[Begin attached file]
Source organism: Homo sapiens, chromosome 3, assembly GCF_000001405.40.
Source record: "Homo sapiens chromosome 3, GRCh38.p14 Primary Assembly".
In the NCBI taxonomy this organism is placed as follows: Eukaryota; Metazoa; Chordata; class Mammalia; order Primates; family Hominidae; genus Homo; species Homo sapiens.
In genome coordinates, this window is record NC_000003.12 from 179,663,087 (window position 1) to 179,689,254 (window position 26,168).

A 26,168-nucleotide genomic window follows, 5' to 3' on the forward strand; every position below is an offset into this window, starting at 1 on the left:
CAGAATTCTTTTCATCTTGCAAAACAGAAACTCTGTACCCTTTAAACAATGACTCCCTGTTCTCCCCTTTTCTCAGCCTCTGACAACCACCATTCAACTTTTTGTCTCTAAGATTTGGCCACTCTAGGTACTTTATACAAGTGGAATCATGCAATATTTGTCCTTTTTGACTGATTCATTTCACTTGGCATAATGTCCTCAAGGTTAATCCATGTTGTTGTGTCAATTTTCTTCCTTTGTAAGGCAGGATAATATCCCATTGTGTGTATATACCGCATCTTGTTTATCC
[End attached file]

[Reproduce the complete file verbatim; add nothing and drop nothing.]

Source organism: Homo sapiens, chromosome 3, assembly GCF_000001405.40.
Source record: "Homo sapiens chromosome 3, GRCh38.p14 Primary Assembly".
In the NCBI taxonomy this organism is placed as follows: Eukaryota; Metazoa; Chordata; class Mammalia; order Primates; family Hominidae; genus Homo; species Homo sapiens.
In genome coordinates, this window is record NC_000003.12 from 179,663,087 (window position 1) to 179,689,254 (window position 26,168).

A 26,168-nucleotide genomic window follows, 5' to 3' on the forward strand; every position below is an offset into this window, starting at 1 on the left:
CAGAATTCTTTTCATCTTGCAAAACAGAAACTCTGTACCCTTTAAACAATGACTCCCTGTTCTCCCCTTTTCTCAGCCTCTGACAACCACCATTCAACTTTTTGTCTCTAAGATTTGGCCACTCTAGGTACTTTATACAAGTGGAATCATGCAATATTTGTCCTTTTTGACTGATTCATTTCACTTGGCATAATGTCCTCAAGGTTAATCCATGTTGTTGTGTCAATTTTCTTCCTTTGTAAGGCAGGATAATATCCCATTGTGTGTATATACCGCATCTTGTTTATCC